I also submitted my stuff to legally change my name!  Finally!  I did this yesterday.  (This might also be a separate upcoming post.)  I also emailed a lawyer to see if he would be willing to work with me toward gaining legal non-binary status.  I haven’t heard back yet, and I realized that the timing is shit.  This is such a low priority right now, as transgender people scramble to get their Social Security card, passport, etc. in order before the Trump take-over.  And I know this lawyer in particular is probably swamped with going above and beyond to help people with this.  So, I’m going to wait on it.

But a time will come.  I know it.


The Secret Emotional Life of Clothes

When I think about Halloween, I think candy, jack-o-lanterns, movies, and all that stuff, but I also think about it as the perfect opportunity to try out something totally different, appearance-wise, and test out whether it’s worth exploring past that.  I’ve definitely seized it as an opportunity in the past, both to try out a different type of “masculinity” – dressing like my idea of a punk a few times, something I was definitely interested in; and also to see what it felt like to dress femme.  I think a lot of people try out things like this too, in the guise of a “Halloween costume.”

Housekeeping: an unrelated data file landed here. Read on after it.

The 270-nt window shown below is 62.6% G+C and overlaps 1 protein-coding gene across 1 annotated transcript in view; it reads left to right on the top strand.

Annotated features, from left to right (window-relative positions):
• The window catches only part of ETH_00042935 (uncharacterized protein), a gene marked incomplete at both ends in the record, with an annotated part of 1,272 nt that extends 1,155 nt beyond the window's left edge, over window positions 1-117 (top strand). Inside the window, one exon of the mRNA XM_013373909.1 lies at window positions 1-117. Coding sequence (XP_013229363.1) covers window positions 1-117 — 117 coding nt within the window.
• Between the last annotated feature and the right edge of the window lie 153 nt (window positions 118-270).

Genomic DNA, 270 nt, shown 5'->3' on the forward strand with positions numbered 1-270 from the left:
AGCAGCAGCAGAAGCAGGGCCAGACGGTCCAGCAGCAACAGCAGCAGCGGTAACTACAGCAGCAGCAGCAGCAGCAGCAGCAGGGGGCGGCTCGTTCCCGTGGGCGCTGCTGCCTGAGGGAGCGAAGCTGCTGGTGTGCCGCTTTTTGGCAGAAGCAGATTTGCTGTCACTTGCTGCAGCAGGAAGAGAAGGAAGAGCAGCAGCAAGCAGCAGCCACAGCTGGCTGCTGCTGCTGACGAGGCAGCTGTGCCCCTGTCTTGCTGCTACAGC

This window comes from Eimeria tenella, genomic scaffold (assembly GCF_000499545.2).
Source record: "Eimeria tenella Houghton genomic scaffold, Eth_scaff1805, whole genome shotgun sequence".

I wrote about that here:  Hey Halloween! (how costumes fit into our lives)

I just listened to a really interesting podcast about how what you wear can affect how you feel, how you’re treated, what you decide to do, your cognitive abilities, your identity, and so much more!  It starts with a brief snippet of a Halloween night, with kids running around a neighborhood in all kinds of costumes.  Here’s part of that transcript, talking with a girl who is afraid of flying: